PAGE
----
Product Description: This Eastern Front Medal is an outstanding, choice example of this award. The medal is made of zinc, as all of these were, and retains virtually all of the original finish. There is no evident wear to note. The dark finish is nice and smooth, with just a bit of patina. The silvering to the helmet and outer rim shows age toning and extremely minimal fading. The suspension ring is intact, and is maker marked with the Präsidialkanzlei code number “88” indicating manufacture by the firm of Werner Redo, in Saarlautern. This Eastern Front Medal is complete with its original ribbon, which is full length, and very nice. It’s clean and crisp, with bright colors, and typical zig-zag cuts to the ends. This is a top-quality piece, with great eye appeal. The condition rates as near mint.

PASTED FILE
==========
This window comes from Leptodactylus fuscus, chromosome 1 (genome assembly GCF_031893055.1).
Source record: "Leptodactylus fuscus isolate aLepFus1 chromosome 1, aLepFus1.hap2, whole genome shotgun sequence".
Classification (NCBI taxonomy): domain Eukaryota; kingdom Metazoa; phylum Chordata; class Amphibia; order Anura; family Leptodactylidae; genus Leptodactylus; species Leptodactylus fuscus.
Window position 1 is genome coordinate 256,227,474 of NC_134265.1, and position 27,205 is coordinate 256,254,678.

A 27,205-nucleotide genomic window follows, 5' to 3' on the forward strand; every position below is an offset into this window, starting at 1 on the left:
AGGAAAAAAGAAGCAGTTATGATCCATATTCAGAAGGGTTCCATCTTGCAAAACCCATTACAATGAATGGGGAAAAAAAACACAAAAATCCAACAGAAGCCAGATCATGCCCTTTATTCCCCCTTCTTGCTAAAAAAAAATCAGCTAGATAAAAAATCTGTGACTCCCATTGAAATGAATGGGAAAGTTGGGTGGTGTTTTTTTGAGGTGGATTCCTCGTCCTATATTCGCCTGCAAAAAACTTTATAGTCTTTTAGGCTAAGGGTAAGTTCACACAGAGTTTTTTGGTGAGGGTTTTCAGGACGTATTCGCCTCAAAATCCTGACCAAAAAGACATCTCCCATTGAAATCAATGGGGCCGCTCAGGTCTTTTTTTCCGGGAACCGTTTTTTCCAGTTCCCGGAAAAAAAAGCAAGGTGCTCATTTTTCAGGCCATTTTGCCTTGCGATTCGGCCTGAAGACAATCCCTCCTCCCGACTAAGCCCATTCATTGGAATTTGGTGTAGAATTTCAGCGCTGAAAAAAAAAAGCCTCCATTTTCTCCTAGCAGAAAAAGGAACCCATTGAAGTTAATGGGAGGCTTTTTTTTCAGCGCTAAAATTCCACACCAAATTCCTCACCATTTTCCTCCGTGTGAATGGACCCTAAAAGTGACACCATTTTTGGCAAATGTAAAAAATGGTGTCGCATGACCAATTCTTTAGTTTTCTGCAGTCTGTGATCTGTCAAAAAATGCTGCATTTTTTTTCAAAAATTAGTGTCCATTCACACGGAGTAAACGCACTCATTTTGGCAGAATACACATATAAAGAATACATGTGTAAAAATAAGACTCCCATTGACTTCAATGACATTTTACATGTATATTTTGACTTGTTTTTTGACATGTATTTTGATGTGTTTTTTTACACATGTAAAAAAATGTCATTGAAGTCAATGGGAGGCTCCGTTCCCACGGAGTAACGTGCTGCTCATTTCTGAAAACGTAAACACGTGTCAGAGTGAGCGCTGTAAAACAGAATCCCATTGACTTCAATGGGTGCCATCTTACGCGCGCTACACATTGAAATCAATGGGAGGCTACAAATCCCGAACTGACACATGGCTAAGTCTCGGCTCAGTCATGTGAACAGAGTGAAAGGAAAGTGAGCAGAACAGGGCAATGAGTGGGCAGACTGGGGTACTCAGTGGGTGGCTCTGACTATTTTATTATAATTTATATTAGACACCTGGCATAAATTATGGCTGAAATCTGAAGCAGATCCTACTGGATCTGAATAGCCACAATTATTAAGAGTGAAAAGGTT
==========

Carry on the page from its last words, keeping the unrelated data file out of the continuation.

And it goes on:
Historical Description: The Eastern Front Medal (Medaille “Winterschlacht im Osten” 1941/42) was a German military campaign decoration awarded to all Axis personnel who met specific criteria pertaining toduty on the Eastern Front between November 15, 1941, and April 15, 1942. This was the bitter, horrible first winter on the Eastern Front, in which millions of men who were unprepared for the brunt of the Russian winter were forced to fight in often inhuman conditions. The award was designed by SS-Unterscharführer Ernst Krauit. The obverse featured a striking Wehrmacht eagle on a massive, static swastika, surmounted by a Wehrmacht steel helmet and hand grenade. Early examples of this award were tombak, with later issues being struck from zinc. The medal had a chemically darkened finish, with silvering on the rim and to the helmet and hand grenade motif. It was suspended from a red, white and black striped ribbon. On field uniforms, only the ribbon was worn; the medal could be worn as part of a medal bar on dress uniforms. To earn this award, soldiers had to have served within a specific geographic region that had been officially designated as the area of the Eastern Front. Within this region, to qualify for the award, ground soldiers had to have experienced 14 days of active combat, or 60 days of continuous service in a combat zone. Soldiers who were wounded in combat or who suffered frostbite severe enough to merit the award of a Wound Badge were also eligible for the Eastern Front Medal. Luftwaffe soldiers had to have flown 30 combat sorties over the Front to qualify. In 1943, the award criteria were expanded to allow for awards to non-combatants who had served within the area of the Front. By the time award of the Eastern Front Medal ceased in September 1944, over three million of the medals had been awarded.
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